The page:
“That will change as New York farmers start to grow barley again and malt houses are started [up] to process it,” Erenzo said.
Erenzo’s distillery is a pioneer in farm distilling. It was the first in the state since Prohibition and among the first to take advantage of the 2008 farm distillery law, Erenzo said. Today New York has 117 farm distillers, State Liquor Authority spokesman William Crowley said.
New York’s farm distillery law has been amended since then to allow retail sales and, most recently, to allow the sale of mixed drinks as well as free samples in 2017, Crowley said.
“It was a big cash flow issue for them, so now they can serve drinks at a high profit margin,” Crowley said. “It was a big change.”
Faulkner, the American Distilling Institute vice president, said retail and cocktail sales are among the most pressing state policy issues for craft distillers, including those on farms. They can create substantial extra profits, especially if cocktails are allowed.
It’s not a cheap business to start: Beardsley thinks he’ll need at least $100,000 worth of equipment to start making brandy in New York.
Erenzo initially experimented with a tea kettle in his kitchen. But to make it as a commercial whiskey distiller he’ll need at least $500,000 in equipment to start and eventually as much as $5 million. One copper distiller vat alone cost him almost $500,000.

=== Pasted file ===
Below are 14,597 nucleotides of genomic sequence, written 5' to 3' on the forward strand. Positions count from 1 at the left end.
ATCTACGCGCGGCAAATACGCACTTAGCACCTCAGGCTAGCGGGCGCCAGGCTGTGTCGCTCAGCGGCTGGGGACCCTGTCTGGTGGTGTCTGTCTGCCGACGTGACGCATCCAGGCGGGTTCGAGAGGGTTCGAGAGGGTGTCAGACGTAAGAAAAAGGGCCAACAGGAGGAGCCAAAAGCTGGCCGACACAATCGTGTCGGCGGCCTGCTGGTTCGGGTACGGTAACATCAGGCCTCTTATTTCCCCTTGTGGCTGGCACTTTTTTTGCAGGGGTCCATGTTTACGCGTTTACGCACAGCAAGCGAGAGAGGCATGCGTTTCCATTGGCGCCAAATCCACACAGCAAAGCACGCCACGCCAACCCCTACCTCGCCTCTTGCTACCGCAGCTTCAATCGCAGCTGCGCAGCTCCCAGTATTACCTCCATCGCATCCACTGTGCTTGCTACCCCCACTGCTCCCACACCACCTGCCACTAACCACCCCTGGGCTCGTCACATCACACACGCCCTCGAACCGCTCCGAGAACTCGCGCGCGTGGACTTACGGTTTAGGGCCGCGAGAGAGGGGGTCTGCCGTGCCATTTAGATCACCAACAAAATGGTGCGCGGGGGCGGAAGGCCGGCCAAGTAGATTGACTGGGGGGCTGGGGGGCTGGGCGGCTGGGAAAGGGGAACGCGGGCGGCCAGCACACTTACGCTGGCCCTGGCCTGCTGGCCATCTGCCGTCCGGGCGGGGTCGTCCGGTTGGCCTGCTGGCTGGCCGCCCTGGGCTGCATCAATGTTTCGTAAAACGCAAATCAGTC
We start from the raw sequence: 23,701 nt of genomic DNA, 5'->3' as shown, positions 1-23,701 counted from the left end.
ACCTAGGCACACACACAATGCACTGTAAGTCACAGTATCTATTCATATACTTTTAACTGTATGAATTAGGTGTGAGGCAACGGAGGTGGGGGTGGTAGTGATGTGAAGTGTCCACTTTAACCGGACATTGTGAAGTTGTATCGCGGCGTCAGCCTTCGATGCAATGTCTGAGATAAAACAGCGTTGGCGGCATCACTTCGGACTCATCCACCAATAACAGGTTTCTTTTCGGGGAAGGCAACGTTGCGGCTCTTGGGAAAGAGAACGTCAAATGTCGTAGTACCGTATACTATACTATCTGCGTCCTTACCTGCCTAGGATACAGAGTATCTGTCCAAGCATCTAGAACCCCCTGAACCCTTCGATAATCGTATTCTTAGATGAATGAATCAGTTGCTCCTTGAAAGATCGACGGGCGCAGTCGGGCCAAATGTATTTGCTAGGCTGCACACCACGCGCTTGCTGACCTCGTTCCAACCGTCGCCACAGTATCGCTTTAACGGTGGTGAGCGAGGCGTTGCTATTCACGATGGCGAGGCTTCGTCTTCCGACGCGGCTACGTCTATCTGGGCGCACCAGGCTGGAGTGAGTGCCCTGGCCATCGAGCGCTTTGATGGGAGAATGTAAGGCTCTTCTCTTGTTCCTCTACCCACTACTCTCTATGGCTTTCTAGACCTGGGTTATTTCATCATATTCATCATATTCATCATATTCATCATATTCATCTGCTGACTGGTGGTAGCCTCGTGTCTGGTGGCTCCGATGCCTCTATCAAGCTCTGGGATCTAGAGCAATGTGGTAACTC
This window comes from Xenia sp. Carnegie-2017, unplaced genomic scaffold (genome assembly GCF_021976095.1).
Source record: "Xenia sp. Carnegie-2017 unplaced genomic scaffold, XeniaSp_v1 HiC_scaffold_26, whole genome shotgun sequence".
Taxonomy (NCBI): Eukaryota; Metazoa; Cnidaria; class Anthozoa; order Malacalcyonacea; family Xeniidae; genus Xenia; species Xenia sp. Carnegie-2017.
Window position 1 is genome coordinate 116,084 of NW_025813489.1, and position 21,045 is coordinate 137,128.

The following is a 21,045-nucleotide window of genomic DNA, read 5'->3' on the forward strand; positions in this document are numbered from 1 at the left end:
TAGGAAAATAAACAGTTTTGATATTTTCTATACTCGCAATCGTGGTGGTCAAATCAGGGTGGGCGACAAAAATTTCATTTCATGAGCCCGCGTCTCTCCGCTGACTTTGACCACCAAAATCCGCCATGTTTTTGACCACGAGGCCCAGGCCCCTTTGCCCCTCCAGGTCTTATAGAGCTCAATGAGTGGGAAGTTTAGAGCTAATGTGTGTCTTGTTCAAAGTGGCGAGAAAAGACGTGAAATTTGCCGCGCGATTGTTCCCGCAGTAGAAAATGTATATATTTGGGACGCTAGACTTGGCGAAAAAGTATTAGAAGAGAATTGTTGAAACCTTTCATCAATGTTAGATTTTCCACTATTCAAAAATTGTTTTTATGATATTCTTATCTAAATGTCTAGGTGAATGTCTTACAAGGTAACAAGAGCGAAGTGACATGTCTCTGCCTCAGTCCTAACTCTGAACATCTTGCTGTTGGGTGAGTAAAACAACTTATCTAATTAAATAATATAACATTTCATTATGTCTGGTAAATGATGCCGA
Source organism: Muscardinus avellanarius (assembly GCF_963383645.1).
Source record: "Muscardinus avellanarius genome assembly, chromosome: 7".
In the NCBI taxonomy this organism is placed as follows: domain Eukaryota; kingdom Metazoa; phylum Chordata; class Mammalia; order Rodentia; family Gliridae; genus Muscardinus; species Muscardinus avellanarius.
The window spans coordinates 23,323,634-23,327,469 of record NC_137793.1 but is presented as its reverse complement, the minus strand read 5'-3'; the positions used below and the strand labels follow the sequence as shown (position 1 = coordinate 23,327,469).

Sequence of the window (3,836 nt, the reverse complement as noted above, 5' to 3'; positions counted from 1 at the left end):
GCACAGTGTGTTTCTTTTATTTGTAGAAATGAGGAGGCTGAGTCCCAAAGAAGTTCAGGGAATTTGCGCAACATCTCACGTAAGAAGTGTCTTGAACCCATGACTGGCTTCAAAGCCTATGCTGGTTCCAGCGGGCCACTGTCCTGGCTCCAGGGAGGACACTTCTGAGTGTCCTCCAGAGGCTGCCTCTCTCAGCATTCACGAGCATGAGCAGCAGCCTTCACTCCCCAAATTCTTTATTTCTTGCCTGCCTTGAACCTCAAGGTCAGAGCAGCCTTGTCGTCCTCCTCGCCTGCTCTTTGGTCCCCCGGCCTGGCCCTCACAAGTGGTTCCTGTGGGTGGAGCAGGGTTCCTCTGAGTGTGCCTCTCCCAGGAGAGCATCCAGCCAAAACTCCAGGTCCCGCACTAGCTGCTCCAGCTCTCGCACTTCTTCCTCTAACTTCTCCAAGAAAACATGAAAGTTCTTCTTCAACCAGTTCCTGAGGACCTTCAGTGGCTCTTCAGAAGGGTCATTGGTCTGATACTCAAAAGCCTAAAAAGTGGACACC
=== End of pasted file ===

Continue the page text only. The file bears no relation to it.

For Erenzo, starting a farm distillery in New York was a matter of near desperation after his plans for a rock climbing ranch in upstate Gardiner fell through when neighbors opposed it.
He considered a vineyard and a flour mill before discovering there were no distilleries left in New York and that state law allowed him to start a small one for a reasonable fee: $1,500 for three years as opposed to $65,000 for a full-scale distillery.
Soon after, he and his business partner made their first batch of “baby bourbon,” using tiny oak barrels to shorten the bourbon aging process. A Brooklyn shop bought out their first batch of 128 small bottles and sold them for $100 each.
“We were off and running,” Erenzo said. The distiller now produces 80,000 gallons a year, and its Hudson brand whiskeys are distributed nationwide.
Encouraging farm distillers can also promote tourism and help protect family farms from development pressures, said state Rep. Jason Perillo, the Republican who sponsored the Connecticut law.
“The distilleries can be tourist attractions in themselves, like the farm wineries we’ve had for years. Not every farmer has the right soil to grow grapes or other fruit to make wine,” Perillo said. Farms that share produce for wine and spirits “is a great example of one farm benefiting another.”
Beardsley, the apple farmer, said he encouraged Perillo to sponsor a bill after he saw how well farm distillers were doing in New York. He plans to use his own apples, as well as grain and fruit from neighboring farms, to make brandy and other spirits.
Beardsley likes the idea of following in the footsteps of his great-grandfather, who made corn whiskey and cider brandy during Prohibition.
“I thought it would be nice to carry on that family tradition, but in a legal way,” he said.